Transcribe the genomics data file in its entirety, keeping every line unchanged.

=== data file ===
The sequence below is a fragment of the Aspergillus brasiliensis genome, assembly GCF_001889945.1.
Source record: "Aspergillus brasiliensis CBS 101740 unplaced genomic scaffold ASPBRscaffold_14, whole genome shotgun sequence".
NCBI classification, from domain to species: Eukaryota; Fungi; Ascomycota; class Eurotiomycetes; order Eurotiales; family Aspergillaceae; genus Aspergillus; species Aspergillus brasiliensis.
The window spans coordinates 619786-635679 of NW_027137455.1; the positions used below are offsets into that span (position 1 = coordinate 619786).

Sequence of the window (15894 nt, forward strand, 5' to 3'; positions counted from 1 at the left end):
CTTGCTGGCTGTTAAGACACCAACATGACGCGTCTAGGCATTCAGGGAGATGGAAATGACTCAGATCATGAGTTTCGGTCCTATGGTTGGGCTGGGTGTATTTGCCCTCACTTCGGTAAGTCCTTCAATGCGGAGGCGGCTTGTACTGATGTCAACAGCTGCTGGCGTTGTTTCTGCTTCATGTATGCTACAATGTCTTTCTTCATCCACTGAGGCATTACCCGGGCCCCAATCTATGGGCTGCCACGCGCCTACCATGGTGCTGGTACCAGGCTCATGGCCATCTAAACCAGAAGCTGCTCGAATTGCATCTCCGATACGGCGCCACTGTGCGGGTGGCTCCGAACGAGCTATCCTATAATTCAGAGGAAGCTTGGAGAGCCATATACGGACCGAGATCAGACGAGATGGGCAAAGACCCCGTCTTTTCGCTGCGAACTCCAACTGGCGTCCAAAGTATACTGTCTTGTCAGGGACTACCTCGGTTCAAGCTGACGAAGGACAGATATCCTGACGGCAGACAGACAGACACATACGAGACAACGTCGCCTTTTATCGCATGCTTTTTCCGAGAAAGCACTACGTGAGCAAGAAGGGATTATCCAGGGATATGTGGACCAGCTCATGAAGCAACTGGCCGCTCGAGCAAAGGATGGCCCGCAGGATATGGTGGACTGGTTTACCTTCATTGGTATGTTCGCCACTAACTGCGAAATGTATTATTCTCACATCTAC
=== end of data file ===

The sequence below is a fragment of the Aspergillus brasiliensis genome, assembly GCF_001889945.1.
Source record: "Aspergillus brasiliensis CBS 101740 unplaced genomic scaffold ASPBRscaffold_14, whole genome shotgun sequence".
NCBI classification, from domain to species: Eukaryota; Fungi; Ascomycota; class Eurotiomycetes; order Eurotiales; family Aspergillaceae; genus Aspergillus; species Aspergillus brasiliensis.
The window spans coordinates 619786-635679 of NW_027137455.1; the positions used below are offsets into that span (position 1 = coordinate 619786).

Sequence of the window (15894 nt, forward strand, 5' to 3'; positions counted from 1 at the left end):
CTTGCTGGCTGTTAAGACACCAACATGACGCGTCTAGGCATTCAGGGAGATGGAAATGACTCAGATCATGAGTTTCGGTCCTATGGTTGGGCTGGGTGTATTTGCCCTCACTTCGGTAAGTCCTTCAATGCGGAGGCGGCTTGTACTGATGTCAACAGCTGCTGGCGTTGTTTCTGCTTCATGTATGCTACAATGTCTTTCTTCATCCACTGAGGCATTACCCGGGCCCCAATCTATGGGCTGCCACGCGCCTACCATGGTGCTGGTACCAGGCTCATGGCCATCTAAACCAGAAGCTGCTCGAATTGCATCTCCGATACGGCGCCACTGTGCGGGTGGCTCCGAACGAGCTATCCTATAATTCAGAGGAAGCTTGGAGAGCCATATACGGACCGAGATCAGACGAGATGGGCAAAGACCCCGTCTTTTCGCTGCGAACTCCAACTGGCGTCCAAAGTATACTGTCTTGTCAGGGACTACCTCGGTTCAAGCTGACGAAGGACAGATATCCTGACGGCAGACAGACAGACACATACGAGACAACGTCGCCTTTTATCGCATGCTTTTTCCGAGAAAGCACTACGTGAGCAAGAAGGGATTATCCAGGGATATGTGGACCAGCTCATGAAGCAACTGGCCGCTCGAGCAAAGGATGGCCCGCAGGATATGGTGGACTGGTTTACCTTCATTGGTATGTTCGCCACTAACTGCGAAATGTATTATTCTCACATCTAC